The Future of Brownfields
November 12, 2018
IIT Institute of Design (ID) graduate design students, in partnership with the Calumet Collaborative network, took a nonlinear, system-led approach to understanding complex civic design challenges embedded in the process of brownfields redevelopment. By understanding the flow of resources, underutilized assets, and the dynamics of the multiple systems shaping current challenges, the team proposed new strategies for regional redevelopment.
Challenge: Can Design Drive Social Innovation?
As industrial production in the Calumet area declined or moved away, large swaths of vacant and contaminated land were left behind that lack economic activities, business interest, and social capital. While some vacant spaces (clean parcels or former agricultural land [e.g. “greenfields”]) are being developed at an increasing pace within the last decade, others (containing multiple levels of contamination [e.g. “brownfields”]) not only blight their immediate surroundings, but also the future of the entire region.
Methodology: Civic Design
In this civic design project, the team explored the Calumet region as a patchwork of abandoned infrastructures with situated challenges. By applying systems design methods under eight different lenses (ecological, financial, built, digital, governance, cultural, networks, and human), the team mapped how multiple systems hinder or support redevelopment. The team then identified underutilized assets in the region and used prototyping to explore how systems could be activated to restore local economies.
Prototype as Strategies for Immersion
Throughout the spring of 2018, ID hosted design-led workshops, panel discussions, and open sections for review and critique, to combine dispersed knowledge while integrating fragmented experiences in brownfield redevelopment processes.
Because the team used prototypes to test social innovation hypotheses and concepts, they became the connecting tissue across multiple activities. The intensive immersion uncovered four properties that contributed to the design of new systems interventions: symbiotic relations, adaptive growth, self-organizing systems, and values creation.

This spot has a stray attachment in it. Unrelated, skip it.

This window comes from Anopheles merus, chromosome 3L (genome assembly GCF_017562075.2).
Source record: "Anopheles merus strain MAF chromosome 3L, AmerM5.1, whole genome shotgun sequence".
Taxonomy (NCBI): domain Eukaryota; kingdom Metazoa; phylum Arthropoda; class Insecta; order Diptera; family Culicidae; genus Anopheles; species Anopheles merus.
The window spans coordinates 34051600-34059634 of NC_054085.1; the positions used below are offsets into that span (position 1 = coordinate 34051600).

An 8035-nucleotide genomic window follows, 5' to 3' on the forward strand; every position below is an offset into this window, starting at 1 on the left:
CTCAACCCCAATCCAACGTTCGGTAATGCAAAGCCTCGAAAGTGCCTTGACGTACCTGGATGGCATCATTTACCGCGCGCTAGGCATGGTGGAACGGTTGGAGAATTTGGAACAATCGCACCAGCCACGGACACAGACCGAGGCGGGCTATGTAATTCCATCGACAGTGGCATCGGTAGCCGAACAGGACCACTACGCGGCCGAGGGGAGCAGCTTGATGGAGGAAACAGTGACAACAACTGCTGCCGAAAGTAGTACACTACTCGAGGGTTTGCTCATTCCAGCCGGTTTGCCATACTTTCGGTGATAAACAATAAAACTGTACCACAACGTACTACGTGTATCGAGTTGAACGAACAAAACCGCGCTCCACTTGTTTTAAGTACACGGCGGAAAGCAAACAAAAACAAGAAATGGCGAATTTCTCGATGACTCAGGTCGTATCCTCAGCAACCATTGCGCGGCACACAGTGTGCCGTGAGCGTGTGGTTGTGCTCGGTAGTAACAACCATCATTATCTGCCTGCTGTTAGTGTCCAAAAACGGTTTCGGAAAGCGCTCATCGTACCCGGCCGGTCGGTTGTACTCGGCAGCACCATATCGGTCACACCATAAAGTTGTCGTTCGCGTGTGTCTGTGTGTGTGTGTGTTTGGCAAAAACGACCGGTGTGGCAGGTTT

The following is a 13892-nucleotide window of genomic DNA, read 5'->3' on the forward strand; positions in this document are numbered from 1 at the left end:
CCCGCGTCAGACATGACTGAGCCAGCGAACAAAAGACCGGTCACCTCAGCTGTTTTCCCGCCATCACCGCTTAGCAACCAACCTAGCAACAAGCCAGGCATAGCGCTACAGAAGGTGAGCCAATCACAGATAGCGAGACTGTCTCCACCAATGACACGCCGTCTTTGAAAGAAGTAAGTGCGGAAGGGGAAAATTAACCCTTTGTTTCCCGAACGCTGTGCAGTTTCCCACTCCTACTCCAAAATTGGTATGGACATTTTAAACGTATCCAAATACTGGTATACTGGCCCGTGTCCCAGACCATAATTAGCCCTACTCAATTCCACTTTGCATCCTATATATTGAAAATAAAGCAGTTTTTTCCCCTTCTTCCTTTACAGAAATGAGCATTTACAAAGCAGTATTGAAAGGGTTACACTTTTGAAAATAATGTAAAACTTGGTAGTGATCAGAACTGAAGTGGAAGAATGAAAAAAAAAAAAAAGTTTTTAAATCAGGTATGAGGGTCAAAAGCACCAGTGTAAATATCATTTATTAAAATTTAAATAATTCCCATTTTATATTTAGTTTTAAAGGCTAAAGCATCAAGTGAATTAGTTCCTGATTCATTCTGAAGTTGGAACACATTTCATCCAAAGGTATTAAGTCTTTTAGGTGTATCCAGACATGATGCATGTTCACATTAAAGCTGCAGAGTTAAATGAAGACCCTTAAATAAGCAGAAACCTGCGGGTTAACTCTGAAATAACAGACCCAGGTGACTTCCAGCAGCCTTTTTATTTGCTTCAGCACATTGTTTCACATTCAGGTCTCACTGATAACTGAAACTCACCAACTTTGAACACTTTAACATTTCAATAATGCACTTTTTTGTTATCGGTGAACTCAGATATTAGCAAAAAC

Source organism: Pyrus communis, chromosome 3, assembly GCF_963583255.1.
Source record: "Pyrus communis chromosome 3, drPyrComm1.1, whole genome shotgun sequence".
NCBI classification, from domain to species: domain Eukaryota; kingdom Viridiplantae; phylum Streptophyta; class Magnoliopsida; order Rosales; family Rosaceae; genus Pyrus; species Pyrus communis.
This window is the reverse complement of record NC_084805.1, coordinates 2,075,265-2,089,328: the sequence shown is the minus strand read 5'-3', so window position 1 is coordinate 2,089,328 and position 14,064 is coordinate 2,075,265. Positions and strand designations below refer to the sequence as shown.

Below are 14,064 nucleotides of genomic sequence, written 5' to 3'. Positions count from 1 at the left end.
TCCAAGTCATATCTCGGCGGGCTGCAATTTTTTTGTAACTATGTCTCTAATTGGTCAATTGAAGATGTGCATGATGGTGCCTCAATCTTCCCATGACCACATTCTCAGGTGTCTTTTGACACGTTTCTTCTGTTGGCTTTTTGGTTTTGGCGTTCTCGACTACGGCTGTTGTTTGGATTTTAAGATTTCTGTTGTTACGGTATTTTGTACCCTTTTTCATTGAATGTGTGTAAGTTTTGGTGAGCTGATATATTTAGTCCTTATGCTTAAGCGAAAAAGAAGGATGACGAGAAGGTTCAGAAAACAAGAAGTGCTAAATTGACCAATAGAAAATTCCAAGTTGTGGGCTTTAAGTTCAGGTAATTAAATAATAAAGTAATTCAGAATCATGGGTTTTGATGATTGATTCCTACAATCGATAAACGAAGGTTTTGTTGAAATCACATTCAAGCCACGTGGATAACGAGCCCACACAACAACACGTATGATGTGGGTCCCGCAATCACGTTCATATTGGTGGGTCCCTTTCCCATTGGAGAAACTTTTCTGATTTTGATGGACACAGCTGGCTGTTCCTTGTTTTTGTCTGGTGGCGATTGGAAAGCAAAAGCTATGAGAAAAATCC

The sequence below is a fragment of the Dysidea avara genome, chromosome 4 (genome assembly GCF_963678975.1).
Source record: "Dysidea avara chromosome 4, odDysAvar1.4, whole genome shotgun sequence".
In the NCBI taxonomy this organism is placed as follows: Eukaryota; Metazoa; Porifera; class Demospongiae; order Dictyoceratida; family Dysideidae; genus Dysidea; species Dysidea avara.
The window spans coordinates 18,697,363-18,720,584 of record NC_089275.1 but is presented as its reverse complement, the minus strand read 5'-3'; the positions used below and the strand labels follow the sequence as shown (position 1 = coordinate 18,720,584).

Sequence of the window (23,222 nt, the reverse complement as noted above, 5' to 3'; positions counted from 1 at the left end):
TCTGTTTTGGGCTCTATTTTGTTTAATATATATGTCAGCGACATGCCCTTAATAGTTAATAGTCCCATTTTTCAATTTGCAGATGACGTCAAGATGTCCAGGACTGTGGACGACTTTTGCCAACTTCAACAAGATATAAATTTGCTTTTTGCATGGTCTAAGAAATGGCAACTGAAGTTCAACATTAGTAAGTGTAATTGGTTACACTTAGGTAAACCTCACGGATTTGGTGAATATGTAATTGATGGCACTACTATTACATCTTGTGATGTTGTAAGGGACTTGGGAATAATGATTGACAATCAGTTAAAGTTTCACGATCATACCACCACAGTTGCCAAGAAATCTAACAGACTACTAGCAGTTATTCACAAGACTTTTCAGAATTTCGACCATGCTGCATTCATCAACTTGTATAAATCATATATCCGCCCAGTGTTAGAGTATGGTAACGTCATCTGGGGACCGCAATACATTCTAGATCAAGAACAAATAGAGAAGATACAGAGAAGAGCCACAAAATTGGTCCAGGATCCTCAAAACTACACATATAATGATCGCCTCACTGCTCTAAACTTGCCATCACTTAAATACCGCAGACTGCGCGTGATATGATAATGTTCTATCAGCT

While there are infinite speculative futures that can promote new interactions in the Calumet region, the work presented several scenarios as pathways for local economic redevelopment. The team developed and deployed a number of infrastructure prototypes over the course of the summer of 2018:
Act Calumet: a digital platform for civic empowerment that mediates community-based organization efforts to optimize local resources.
Flag Calumet: a modular installation structured on the intersection between art + science + sensor technology that serves as a facilitator between local residents and the environment
Mini Calumet: a simulation tool for reconnecting local youth population with the environment through educational programs.
While the scenarios might be understood as separate interventions, four actions are common across them: involving residents, leveraging assets, empowering science, and strengthening the local economy. The matrix shows how main offerings from the scenarios can distribute power and agency across the multiple agents involved.
Students suggested to the Calumet Collaborative adding knowledge and data brokerage capabilities to provide innovative approaches considering the required flexibility in the type and timing of activities the organization takes on.
The overall goal is to align individual and businesses projects to regional goals by connecting available data from products, services, and the environment to inform better decisions for broader system impact.